CI: That looks ominous.
    EJ: But it's inevitable; as home prices fall so will mortgage debt.


    By the way, we've stopped using the Case-Shiller home price indexes that are so popular with most of the financial media. We prefer the index built of actual home sale transactions. It's more reliable even if it doesn't supply fodder for the endless debate about the bottom of the housing market. As you can see there are no bounces in the transactions data but a continuous decline.

    CI: In one chart, what's the inflation picture? Rising or falling the rest of 2012?
    EJ: Prices are heading into negative territory. The reason is that the dollar has been allowed to strengthen since Q4 2011.


    CI: I can't believe my ears. Are you forecasting deflation?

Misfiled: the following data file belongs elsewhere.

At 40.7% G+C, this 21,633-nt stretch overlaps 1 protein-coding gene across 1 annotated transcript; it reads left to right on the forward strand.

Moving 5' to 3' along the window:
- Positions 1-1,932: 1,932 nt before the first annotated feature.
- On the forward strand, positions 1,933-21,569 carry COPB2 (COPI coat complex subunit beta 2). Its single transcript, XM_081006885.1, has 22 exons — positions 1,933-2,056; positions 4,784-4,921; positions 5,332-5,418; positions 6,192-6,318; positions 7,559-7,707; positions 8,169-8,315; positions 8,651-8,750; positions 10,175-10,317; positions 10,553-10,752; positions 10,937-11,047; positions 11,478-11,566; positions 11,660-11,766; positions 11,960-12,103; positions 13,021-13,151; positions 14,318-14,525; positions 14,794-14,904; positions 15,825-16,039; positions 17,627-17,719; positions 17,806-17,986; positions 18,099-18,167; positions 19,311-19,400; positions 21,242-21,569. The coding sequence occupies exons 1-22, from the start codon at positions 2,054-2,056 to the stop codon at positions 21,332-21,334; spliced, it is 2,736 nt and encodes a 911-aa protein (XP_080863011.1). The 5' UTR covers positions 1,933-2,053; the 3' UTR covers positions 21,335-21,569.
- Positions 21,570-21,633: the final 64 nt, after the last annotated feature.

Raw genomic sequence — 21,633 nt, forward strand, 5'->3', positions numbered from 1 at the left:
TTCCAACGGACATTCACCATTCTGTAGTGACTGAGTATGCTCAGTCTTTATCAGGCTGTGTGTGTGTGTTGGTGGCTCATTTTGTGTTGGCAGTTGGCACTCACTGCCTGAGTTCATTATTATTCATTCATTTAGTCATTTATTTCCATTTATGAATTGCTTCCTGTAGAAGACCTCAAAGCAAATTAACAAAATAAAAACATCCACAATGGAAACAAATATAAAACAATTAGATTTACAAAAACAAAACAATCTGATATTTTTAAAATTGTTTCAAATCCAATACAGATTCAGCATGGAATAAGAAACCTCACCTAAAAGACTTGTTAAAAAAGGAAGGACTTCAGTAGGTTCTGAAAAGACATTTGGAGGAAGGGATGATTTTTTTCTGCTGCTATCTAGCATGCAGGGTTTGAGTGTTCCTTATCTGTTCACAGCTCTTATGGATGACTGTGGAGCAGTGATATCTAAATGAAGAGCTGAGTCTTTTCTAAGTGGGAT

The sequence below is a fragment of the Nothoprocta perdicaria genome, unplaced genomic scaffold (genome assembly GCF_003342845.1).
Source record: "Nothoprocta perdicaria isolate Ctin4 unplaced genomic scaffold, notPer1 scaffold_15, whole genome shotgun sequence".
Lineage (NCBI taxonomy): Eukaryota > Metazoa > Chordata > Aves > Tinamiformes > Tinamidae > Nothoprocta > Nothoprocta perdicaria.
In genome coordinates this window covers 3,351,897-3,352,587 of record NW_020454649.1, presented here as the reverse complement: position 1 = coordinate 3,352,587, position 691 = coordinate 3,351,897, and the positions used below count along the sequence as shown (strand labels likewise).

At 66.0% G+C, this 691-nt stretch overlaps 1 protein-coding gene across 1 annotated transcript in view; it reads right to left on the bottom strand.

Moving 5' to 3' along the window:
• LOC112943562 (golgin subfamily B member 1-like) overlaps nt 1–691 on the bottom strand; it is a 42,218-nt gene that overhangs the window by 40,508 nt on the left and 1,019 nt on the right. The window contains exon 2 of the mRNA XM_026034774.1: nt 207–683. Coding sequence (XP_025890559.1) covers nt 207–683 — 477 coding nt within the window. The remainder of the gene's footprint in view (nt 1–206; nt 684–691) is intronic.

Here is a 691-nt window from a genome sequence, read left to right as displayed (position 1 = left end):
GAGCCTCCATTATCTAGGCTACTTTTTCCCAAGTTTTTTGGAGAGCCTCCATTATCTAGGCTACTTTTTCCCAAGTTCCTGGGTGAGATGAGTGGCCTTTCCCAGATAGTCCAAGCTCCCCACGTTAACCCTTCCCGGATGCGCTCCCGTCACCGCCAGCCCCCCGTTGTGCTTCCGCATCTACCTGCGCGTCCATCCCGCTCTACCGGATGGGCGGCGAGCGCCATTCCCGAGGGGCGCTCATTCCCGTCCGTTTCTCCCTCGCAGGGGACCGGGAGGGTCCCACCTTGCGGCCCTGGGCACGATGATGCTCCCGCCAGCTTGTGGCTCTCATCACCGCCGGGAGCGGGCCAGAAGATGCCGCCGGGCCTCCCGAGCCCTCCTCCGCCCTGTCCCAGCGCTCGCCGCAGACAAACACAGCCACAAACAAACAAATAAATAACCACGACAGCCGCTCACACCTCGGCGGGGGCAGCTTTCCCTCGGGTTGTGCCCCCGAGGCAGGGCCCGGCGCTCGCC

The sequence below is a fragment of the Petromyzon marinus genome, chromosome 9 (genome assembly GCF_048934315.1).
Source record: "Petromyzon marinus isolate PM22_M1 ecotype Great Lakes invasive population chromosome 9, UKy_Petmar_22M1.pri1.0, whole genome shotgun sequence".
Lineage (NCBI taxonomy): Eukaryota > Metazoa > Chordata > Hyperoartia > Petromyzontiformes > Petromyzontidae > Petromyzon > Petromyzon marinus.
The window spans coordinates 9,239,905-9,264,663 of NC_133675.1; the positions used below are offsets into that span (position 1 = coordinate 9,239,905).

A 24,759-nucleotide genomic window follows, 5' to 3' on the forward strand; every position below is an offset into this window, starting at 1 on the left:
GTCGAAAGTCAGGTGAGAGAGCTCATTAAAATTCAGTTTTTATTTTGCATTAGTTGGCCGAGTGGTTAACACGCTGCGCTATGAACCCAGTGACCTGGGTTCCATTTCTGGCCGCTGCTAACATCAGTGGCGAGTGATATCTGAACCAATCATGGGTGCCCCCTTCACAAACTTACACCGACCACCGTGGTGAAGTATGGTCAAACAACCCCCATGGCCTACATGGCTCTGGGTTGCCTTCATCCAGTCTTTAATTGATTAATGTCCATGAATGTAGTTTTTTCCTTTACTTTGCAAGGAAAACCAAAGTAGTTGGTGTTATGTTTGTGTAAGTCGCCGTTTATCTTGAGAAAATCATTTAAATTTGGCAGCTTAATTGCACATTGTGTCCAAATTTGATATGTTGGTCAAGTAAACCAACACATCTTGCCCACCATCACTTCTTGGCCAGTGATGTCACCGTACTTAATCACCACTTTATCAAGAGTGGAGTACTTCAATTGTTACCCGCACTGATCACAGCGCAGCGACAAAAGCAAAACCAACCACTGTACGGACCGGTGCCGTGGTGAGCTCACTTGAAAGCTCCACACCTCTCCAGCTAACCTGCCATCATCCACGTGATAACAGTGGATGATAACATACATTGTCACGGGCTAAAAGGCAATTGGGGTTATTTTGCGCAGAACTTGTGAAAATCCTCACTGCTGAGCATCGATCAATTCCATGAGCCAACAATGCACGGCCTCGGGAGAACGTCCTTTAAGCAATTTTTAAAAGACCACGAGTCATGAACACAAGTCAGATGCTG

EJ: Don't worry, they'll think of something to reduce demand for dollars. It's not so hard to do when the world is swimming in them already. I'm expecting some kind of surprise policy move after the election. I don't yet know what they're planning to do but it will be novel. I'll let readers know if I can collect enough hints from enough contacts to figure it out.

    CI: Sum it up for us.
    EJ: Again, our economy structured around FIRE. Recovery all about real estate at this point. The home price index, the delinquency rate, household liabilities, and average duration of unemployment tell us everything we need to know about the state of the US economy. In sum: